Success in his profession and in the business world have never been enough for Pierre Cardin, and he has always striven to promote cultural relations through numerous social actions, to enhance cross cultural exchange and to help people work and live together without strife. With this in mind, in 1957, he undertook a trip to Japan, a country at that time just emerging from the war. This would be the first of over 30 visits to Japan where he is held in respectful admiration. From the 80s onwards, Mr Cardin travelled to the ex USSR and even organised a fashion show on Red Square in Moscow. He has also travelled to Vietnam, Cuba and Libya, countries still closed to the world, to carry out diplomatic missions that could not be carried out by those in official positions. This lead to Pierre Cardin being named as an Honorary Ambassador to UNESCO in February 1992, responsible for the Chernobyl nuclear accident in the ex USSR and for the promotion of tolerance. The notion of tolerance can be defined as people from different backgrounds not discriminating based on race, wealth, education, gender, culture or religion, but living together in mutual respect, equality with a common agenda. Pierre Cardin designed the 6 coloured tolerance flag which was hoisted in regions such as the Middle East, to inspire tolerance in peoples’ hearts. For warring nations any sign of peace is extremely precious.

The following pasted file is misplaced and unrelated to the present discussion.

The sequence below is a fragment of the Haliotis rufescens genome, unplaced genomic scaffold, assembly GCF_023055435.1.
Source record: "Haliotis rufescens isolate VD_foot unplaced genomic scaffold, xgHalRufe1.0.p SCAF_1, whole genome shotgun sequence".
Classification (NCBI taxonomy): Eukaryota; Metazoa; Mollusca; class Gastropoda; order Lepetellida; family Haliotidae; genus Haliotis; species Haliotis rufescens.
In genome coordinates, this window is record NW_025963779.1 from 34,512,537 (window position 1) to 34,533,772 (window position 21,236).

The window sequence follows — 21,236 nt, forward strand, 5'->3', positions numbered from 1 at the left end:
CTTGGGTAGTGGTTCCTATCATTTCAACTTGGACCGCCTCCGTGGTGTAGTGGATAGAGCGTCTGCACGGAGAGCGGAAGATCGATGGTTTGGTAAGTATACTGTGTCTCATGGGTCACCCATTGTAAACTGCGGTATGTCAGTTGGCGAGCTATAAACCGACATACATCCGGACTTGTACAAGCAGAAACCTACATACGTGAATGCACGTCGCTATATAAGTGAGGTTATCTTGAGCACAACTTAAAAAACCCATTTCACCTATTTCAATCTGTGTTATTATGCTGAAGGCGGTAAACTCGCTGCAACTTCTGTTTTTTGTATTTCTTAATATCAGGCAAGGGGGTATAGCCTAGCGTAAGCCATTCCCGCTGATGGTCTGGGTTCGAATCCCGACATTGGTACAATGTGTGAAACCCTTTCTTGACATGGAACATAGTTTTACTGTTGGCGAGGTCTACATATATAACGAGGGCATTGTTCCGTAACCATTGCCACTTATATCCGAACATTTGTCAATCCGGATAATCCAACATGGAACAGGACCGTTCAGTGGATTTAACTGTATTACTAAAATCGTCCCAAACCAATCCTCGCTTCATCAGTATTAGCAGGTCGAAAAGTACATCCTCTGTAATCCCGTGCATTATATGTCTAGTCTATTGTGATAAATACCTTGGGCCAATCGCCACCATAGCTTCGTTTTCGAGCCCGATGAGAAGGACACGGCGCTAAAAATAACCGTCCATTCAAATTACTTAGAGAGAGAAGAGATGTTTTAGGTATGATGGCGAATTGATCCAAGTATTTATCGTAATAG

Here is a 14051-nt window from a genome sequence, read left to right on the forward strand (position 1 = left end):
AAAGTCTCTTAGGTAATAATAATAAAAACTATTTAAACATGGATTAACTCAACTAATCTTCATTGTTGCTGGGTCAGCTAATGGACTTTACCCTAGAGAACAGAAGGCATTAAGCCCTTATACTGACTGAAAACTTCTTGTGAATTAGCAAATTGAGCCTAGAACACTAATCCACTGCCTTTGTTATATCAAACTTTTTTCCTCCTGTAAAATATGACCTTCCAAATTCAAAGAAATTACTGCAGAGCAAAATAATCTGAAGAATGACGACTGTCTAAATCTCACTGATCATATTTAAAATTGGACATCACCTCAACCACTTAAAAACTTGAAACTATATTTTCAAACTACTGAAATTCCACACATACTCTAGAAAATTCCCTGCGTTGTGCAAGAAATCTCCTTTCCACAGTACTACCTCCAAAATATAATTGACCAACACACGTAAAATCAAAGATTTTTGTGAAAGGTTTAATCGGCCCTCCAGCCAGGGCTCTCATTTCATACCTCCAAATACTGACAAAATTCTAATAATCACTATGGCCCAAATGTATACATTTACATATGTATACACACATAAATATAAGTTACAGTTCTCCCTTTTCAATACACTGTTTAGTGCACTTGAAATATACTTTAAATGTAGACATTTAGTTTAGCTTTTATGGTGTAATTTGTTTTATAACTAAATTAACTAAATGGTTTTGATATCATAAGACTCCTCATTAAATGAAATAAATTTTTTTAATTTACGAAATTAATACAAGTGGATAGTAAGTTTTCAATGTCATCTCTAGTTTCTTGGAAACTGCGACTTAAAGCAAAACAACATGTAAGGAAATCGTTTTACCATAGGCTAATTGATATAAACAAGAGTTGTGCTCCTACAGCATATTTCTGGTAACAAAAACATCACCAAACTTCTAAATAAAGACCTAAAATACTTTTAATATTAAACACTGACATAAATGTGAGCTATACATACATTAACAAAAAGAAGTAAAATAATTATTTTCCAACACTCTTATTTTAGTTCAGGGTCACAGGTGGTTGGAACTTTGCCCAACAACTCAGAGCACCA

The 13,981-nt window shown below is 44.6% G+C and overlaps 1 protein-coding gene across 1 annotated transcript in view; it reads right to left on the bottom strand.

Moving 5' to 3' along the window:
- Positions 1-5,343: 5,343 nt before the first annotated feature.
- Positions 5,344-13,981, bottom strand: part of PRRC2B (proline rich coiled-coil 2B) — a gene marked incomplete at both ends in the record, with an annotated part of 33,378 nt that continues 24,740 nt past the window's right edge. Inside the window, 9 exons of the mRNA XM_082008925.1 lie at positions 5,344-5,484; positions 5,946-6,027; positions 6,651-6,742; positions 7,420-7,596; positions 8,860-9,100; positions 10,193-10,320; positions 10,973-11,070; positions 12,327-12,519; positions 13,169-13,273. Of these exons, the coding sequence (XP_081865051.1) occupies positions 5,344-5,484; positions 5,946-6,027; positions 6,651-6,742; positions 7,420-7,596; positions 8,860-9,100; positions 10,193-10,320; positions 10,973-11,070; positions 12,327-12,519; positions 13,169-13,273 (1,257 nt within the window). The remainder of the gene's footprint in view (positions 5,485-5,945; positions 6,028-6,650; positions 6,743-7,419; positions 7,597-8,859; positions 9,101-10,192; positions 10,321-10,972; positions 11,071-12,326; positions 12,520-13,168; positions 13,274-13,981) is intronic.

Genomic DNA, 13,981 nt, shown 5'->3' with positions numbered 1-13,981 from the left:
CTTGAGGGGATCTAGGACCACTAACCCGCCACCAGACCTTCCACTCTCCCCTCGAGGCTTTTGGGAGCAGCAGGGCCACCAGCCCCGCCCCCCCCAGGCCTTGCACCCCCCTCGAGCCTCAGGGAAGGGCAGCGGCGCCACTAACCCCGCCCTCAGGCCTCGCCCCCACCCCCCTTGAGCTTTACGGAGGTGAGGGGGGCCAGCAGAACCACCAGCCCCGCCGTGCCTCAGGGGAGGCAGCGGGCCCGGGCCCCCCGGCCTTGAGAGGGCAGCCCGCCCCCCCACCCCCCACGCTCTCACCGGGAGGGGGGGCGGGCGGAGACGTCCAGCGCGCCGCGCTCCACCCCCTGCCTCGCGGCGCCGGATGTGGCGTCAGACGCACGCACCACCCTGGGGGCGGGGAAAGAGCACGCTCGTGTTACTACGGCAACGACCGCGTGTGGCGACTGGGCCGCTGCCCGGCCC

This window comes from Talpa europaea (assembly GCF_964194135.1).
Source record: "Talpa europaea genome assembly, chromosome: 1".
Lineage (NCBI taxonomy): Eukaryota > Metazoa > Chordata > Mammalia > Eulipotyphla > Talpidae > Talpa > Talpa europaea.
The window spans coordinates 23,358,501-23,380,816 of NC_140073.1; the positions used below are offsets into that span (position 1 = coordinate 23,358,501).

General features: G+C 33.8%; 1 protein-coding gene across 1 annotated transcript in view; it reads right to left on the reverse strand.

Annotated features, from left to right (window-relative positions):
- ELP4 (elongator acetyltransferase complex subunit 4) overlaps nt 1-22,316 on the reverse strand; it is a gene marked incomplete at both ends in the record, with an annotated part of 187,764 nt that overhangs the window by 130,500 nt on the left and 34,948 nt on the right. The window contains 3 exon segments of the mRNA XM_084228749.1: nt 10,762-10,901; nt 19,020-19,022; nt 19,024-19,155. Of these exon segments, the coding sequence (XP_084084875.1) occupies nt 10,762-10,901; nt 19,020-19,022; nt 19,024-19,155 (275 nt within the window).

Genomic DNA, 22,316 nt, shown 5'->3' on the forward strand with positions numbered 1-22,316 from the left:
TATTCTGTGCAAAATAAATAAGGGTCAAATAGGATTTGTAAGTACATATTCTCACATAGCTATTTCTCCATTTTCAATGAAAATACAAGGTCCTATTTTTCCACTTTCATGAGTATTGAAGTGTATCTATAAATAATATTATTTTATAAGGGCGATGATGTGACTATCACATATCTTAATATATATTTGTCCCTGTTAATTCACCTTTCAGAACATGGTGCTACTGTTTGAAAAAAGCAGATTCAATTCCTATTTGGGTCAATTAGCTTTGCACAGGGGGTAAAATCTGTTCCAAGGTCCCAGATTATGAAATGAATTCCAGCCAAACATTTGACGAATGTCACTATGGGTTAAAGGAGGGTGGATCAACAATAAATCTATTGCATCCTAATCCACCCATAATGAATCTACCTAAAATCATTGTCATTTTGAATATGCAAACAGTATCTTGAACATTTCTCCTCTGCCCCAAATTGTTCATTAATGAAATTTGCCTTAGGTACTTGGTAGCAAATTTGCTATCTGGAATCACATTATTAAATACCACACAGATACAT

Pierre Cardin has also been a patron of the arts. In 1970 he opened the Cardin Cultural Centre just a short walk from the Élysée Palace, to create a platform to help launch young promising artists. To date such artists as the great Russian ballerina Maya Plisetskaya, the Canadian singer Céline Dion, the Vietnamese painter Daniel Jègoû or even the Chinese painter Deng Lin have all benefited from Pierre Cardin’s support. This winter, a season of Chinese culture will be presented through paintings. Pierre Cardin has also held the position of Secretary General of Mediterranean States Committee; has raised funds through auction to restore the Great Wall in China and to preserve Venice from rising waters; he has just recently created an international federation to oversee the restoration of the Alexandria lighthouse in Egypt. In short, although Pierre Cardin expends a huge amount of energy in his philanthropic work he finds it enormously rewarding.